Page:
"We have a life stage we never had before - this is the design opportunity of the 21st century"

A virus-light episode once more. This isn’t only because I’m finally seeing the back of a tiresome head cold/flu combo – no cough, no fever so it seems not COVID – but because the lockdown universe is heaving with shows on How to Cope, How to Distract, How to Produce more at home than you ever did at the office so I’m not going to go there.

I am not dissing the many purveyors of lockdown lifestyle advice – much of it is good to excellent and surely necessary but enough already is my feeling, confirmed by a straw poll of friends and family.

We each have our own way of adapting to this global trauma.

Since my cold meant I had to stop doing shopping runs for lovely high-risk neighbours, I slipped back into my old news junkie ways, incessantly scrolling, falling down bottomless Twitter tunnels for hours.

My trusted news sources – Reuters, the BBC, the New York Times, the FT, the Guardian, the Economist, Next Avenue, Channel 4 news – are covering every conceivable angle – the facts, first-person accounts, sidebars, explainers, roundups of all the remarkable stories of kindness displacing selfishness. Bar the corona and ageism show I’m working up now that I’m feeling better, I don’t see a coverage gap that needs filling by The Big Middle.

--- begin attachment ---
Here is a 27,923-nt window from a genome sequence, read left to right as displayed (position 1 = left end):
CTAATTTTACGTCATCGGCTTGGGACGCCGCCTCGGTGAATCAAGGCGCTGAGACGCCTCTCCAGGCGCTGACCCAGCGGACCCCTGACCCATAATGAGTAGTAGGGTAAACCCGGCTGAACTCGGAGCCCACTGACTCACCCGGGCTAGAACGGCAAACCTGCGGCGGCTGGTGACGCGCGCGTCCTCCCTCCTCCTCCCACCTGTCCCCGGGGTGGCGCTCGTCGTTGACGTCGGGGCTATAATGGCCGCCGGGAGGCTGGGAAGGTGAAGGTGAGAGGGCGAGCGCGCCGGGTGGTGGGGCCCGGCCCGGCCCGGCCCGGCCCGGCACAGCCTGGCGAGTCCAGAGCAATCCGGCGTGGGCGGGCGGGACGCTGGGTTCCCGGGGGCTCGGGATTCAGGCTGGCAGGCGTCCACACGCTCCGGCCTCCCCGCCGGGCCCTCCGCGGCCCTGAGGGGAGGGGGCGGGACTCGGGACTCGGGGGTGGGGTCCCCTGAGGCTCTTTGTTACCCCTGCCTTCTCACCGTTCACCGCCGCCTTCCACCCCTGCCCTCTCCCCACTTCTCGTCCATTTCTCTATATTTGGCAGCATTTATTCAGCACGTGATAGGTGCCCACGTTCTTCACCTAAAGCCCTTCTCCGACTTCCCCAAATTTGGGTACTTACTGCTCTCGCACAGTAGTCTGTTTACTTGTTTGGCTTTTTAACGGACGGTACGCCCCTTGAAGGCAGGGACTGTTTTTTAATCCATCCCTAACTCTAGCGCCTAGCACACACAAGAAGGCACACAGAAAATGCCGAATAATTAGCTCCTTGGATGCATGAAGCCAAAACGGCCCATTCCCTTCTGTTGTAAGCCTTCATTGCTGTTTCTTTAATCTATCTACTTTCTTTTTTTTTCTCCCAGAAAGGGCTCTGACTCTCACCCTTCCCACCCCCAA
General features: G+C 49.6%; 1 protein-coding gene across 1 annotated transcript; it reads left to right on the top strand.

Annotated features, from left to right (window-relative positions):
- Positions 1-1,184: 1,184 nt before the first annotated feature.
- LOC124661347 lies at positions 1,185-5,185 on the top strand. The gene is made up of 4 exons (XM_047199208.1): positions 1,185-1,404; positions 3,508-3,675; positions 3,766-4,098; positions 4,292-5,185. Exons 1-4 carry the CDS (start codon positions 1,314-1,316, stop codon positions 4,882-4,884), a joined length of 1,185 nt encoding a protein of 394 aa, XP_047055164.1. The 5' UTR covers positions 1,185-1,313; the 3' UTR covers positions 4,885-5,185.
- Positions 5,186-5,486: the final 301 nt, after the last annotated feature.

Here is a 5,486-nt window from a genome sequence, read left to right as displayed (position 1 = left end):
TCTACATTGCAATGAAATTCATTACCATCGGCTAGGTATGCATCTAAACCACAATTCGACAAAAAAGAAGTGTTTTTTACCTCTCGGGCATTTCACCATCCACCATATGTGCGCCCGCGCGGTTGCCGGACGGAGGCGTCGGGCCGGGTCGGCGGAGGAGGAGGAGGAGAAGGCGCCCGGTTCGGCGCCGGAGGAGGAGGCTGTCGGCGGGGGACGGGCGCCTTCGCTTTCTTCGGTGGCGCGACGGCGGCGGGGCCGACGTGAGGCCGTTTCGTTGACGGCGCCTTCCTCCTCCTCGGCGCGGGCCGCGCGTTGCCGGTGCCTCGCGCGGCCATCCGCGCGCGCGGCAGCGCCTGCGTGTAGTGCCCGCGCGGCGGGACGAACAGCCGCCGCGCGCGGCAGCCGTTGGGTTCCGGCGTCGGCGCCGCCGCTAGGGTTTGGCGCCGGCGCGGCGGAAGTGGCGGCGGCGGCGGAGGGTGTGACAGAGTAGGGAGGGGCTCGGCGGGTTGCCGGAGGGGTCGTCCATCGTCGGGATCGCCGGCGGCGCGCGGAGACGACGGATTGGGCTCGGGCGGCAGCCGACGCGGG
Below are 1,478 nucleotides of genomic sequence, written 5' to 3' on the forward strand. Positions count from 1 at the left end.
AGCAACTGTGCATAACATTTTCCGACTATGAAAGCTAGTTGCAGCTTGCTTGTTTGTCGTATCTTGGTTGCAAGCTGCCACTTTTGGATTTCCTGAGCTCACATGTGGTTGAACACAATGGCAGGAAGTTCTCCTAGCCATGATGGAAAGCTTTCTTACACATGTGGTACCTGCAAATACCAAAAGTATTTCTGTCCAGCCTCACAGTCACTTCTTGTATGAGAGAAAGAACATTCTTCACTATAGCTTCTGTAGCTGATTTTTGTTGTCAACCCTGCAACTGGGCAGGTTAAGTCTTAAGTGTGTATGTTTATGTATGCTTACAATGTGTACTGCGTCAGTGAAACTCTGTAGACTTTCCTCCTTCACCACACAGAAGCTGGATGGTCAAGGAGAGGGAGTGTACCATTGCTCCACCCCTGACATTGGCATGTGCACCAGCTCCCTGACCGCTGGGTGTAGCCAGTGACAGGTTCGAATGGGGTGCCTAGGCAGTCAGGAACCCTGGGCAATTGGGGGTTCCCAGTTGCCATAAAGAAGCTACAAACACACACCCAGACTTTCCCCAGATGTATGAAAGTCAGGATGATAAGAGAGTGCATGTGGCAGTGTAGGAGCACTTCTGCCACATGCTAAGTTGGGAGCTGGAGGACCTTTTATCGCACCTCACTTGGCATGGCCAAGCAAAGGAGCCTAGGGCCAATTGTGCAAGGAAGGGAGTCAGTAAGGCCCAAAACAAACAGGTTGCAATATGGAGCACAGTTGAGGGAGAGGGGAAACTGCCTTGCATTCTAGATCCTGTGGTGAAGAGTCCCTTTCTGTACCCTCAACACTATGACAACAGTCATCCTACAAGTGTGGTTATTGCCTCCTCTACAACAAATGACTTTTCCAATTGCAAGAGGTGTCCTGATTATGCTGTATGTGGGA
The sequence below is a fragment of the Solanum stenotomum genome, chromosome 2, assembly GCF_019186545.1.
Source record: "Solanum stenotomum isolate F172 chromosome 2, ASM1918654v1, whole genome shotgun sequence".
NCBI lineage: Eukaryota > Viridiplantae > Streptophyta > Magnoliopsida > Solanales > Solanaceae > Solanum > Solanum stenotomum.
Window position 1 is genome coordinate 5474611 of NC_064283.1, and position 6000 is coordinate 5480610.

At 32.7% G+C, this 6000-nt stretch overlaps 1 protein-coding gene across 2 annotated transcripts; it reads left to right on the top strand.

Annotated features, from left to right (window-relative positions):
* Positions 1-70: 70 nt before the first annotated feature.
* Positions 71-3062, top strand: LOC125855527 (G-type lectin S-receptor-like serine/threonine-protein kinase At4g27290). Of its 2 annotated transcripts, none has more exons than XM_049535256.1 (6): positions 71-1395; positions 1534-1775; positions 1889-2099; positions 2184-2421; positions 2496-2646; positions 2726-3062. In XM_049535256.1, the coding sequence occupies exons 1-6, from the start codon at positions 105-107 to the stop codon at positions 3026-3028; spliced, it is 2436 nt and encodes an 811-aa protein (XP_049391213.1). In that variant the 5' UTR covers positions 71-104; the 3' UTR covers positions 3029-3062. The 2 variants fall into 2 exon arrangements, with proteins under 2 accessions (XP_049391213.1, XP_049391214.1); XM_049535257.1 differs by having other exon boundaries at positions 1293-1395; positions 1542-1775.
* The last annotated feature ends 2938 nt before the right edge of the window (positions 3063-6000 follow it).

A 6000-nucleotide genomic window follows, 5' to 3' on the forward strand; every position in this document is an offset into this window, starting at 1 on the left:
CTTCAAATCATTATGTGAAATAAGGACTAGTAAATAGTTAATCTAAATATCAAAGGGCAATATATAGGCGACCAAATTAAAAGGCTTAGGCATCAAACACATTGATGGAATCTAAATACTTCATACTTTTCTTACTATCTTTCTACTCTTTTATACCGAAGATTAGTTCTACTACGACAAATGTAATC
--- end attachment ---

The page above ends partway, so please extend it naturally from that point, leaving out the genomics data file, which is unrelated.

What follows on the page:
Virus news overload is hitting many, driving up anxiety levels. Instead of this rush to displacement activities, more busy-busy hurry-hurry but now indoors and online instead of out there in the world we shut down, surely, alongside the explosion of lockdown advice, we need to make time to process what’s happening. We need to sit with it. We need to just be and reflect instead of engaging in what feels like competitive lockdown hyper-production and self-optimisation.

This invisible menace presents a real opportunity to check our behaviour, to figure out how we can sustain the extraordinary displays of selflessness we’re seeing, to figure out how we can live in a kinder, gentler, more equitable, more compassionate way.

For the foreseeable surreal future, there will be no shortage of existential questions without clear answers. Future episodes of this podcast will focus on some of these questions.

To this week’s guest. Dr Linda Fried is a renowned geriatrician, epidemiologist, and Dean of the Mailman School of Public Health at Columbia University. I was thrilled to speak with her for The Longevity Forum at their flagship event here in London last November.

Dr Fried’s message then is even more pertinent now. The longevity revolution, she says, presents us with an entirely new stage of life and figuring out what to do with it is the design opportunity of the century.


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